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Australia

Australia

Government refuses to ratify Kyoto but is committed to targets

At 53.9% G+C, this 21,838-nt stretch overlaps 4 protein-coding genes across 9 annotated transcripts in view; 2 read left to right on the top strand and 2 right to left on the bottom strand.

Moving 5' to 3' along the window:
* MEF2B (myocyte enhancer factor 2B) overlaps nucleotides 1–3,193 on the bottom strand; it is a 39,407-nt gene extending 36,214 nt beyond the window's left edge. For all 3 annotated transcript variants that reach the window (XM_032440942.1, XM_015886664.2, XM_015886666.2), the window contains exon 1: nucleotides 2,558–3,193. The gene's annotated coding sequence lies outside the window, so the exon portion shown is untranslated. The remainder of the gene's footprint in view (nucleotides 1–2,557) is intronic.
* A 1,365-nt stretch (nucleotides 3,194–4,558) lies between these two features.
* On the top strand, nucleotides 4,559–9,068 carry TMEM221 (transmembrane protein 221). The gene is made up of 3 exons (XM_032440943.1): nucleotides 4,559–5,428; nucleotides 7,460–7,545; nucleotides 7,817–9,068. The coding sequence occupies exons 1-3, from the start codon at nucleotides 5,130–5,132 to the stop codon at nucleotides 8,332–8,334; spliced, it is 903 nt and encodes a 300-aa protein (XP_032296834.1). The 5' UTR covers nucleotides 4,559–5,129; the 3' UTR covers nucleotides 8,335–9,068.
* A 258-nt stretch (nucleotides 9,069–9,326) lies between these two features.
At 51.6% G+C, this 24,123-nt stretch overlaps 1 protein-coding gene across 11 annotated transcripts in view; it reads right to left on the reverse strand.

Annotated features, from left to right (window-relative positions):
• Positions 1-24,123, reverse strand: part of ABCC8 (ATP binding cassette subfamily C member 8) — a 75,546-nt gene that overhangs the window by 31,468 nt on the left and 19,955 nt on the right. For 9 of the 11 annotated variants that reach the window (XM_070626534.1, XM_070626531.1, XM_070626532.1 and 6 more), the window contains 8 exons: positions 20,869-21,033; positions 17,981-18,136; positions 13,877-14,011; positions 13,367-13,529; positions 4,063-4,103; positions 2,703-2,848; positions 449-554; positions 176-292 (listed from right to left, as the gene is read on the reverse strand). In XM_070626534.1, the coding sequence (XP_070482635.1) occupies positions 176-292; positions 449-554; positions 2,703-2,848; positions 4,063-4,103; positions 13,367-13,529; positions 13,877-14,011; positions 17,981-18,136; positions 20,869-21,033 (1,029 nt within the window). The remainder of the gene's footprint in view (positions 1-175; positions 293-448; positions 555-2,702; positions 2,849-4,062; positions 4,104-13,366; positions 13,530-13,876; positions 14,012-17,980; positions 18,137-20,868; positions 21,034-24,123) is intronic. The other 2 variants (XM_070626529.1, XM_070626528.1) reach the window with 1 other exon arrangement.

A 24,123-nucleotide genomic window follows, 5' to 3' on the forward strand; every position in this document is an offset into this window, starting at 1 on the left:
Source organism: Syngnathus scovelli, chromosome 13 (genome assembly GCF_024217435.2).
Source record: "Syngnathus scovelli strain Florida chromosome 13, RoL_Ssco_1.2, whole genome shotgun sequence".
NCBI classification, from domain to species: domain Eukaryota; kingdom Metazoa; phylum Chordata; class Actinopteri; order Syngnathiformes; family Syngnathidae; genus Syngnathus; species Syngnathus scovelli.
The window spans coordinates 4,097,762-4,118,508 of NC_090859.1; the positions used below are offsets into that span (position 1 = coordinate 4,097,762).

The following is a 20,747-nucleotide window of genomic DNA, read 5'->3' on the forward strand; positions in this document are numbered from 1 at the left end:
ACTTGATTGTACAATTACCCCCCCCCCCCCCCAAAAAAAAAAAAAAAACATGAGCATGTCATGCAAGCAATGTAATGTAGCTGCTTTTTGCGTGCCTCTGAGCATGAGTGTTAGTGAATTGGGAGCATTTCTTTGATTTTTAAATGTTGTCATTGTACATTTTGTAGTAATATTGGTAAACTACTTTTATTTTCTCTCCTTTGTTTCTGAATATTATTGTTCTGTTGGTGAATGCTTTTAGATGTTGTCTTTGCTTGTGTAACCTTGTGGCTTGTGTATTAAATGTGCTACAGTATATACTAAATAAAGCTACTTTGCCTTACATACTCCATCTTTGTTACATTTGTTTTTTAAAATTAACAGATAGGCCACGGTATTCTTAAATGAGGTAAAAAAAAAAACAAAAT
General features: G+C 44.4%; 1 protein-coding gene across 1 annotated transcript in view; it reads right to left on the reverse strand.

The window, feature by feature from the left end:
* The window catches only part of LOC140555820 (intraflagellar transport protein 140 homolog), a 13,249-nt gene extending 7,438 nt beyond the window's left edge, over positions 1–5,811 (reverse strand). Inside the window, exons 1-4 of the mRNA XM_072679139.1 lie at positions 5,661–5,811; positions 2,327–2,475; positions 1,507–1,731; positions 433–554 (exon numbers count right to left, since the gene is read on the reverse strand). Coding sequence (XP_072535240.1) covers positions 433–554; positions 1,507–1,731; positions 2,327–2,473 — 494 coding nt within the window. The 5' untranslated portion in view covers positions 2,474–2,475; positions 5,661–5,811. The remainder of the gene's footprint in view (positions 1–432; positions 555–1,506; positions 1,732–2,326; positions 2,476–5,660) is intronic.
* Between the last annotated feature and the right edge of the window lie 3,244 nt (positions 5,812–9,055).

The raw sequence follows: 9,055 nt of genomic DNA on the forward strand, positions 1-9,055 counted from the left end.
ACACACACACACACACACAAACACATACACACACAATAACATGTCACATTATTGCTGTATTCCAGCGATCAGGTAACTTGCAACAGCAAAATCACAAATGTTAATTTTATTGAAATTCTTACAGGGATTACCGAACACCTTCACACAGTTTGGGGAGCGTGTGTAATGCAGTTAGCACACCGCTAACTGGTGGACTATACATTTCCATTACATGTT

One week after the state premiers of New South Wales, South Australia and Victoria released a report suggesting it would be in Australia's economic interests to ratify the Kyoto Protocol, the federal government again said it would not do so. "The truth is that Kyoto itself will achieve very little," according to environment minister David Kemp. Ratification "would create obligations for Australia that are not imposed on many of our regional trading competitors. If these arrangements continued over the longer term, industries could be driven overseas by competitive pressure to countries that might not have as stringent environmental standards as Australia. Such a situation would mean an increase in global emissions, not the reduction we all seek." He adds: "We are not prepared to start shipping Australian industries and jobs overseas, even though some states are apparently prepared to do just that." He stresses the government remains committed to meeting its Kyoto target to limit emissions to an 8% increase on 1990 levels. "Australia is within striking distance of achieving the target," Kemp says, citing the success of domestic policies including the Mandated Renewable Energy Target (MRET), which he says has encouraged "a veritable explosion of opportunities" in renewable energy. The MRET "will see wind farms in every Australian state supplying some 250,000 MWh of power annually," says Kemp.

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